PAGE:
(Koch KOC-CD-9839). What with 14 of the collection's 19 tracks featuring Carl and wife Pearl, it certainly weighs heavy in a Butler direction. Popularity wise, it makes good sense as the duo was one of country music's most popular husband-wife pairings. It would be difficult to start a record with a better one-two punch than "Honky Tonkitis" and "Don't Let Me Cross Over" which is exactly what Family Affair
does. As a matter of fact, each of the 14 sides from the Butler's included on this collection, all originally released for Columbia Records, placed high on the country charts. Ballads, shuffles, and hard country romps, Carl Butler was at home regardless of style. Singing in his distinctively clear, keening voice, he was one of the finest singers of this period in country music. Pearl was a fine counterpart singing in a frills-free style much like Kitty Wells. While not nearly as popular nor successful, Johnny and Jonie Mosby were a respectable, but rather unsung duo. Taken from their brief term with Columbia Records, the four Mosby sides found on Family Affair are among their best work and solid stuff by 1960s C&W standards. As a whole, Family Affair
comes highly recommended for connoisseurs of C&W of that era.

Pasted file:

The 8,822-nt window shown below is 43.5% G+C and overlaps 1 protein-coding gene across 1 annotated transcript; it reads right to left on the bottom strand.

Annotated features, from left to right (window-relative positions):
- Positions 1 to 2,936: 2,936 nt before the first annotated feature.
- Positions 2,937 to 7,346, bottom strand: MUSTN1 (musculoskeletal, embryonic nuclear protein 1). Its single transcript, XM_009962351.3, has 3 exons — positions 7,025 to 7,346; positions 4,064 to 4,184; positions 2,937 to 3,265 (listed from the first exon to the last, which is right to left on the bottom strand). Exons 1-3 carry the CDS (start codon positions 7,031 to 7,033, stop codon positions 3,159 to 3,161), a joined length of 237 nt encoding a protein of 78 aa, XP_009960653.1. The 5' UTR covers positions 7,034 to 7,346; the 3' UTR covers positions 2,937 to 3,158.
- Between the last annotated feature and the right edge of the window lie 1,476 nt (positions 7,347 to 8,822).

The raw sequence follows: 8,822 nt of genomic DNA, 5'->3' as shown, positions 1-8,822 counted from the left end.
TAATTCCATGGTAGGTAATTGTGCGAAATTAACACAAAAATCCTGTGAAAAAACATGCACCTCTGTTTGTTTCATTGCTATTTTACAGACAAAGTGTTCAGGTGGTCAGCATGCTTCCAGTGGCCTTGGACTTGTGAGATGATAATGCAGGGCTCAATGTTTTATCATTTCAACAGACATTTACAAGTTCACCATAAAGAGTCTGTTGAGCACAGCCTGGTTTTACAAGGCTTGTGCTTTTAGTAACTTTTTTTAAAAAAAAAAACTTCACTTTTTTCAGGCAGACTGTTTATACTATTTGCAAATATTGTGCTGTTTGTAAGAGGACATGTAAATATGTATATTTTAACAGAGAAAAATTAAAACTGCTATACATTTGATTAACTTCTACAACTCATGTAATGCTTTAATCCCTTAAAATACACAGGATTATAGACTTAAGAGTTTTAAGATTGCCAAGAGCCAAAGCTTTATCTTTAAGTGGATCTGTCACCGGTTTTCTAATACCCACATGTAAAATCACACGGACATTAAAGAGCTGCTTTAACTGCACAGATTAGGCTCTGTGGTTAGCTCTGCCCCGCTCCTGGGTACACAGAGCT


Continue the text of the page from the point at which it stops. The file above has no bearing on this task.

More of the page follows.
Folk-Pop Don Williams
Before he headed in a C&W direction, singer Don Williams was a founding member of the folk-pop trio the Pozo Seco Singers. That was the mid-1960s and the group charted six pop singles before disbanding in 1969. The most popular of the bunch from the band was the song "Time" which reached number 47 on the charts in 1966. Unfortunately, that song is nowhere to be found on the 12-song reissue of the album Spend Some Time With Me from Pozo Seco. Originally released on the Certron label, The Little Darlin' Sound of Don Williams: Spend Some Time With Me
(Koch KOC-CD-9841) is a snapshot of the other side of the Williams music persona. Frankly, I like the country Don a whole lot better. Label this one for Williams completists only.
Rounding things out is the reissue of the 1998 release from the Charlie Daniels Band Fiddle Fire
(Koch KOC-CD-9855). Celebrating 25 years in the business by Daniels, it features new recordings (1998 vintage, mind you) of such Daniels classics as "The South's Gonna Do It", "The Devil Went Down to Georgia", and "Orange Blossom Special".
(Dan Ferguson is a free-lance music writer and host of The Boudin Barndance, broadcast Thursday nights from 6 – 9 pm on WRIU-FM 90.3. He lives in Peace Dale and can be reached at email@example.com.)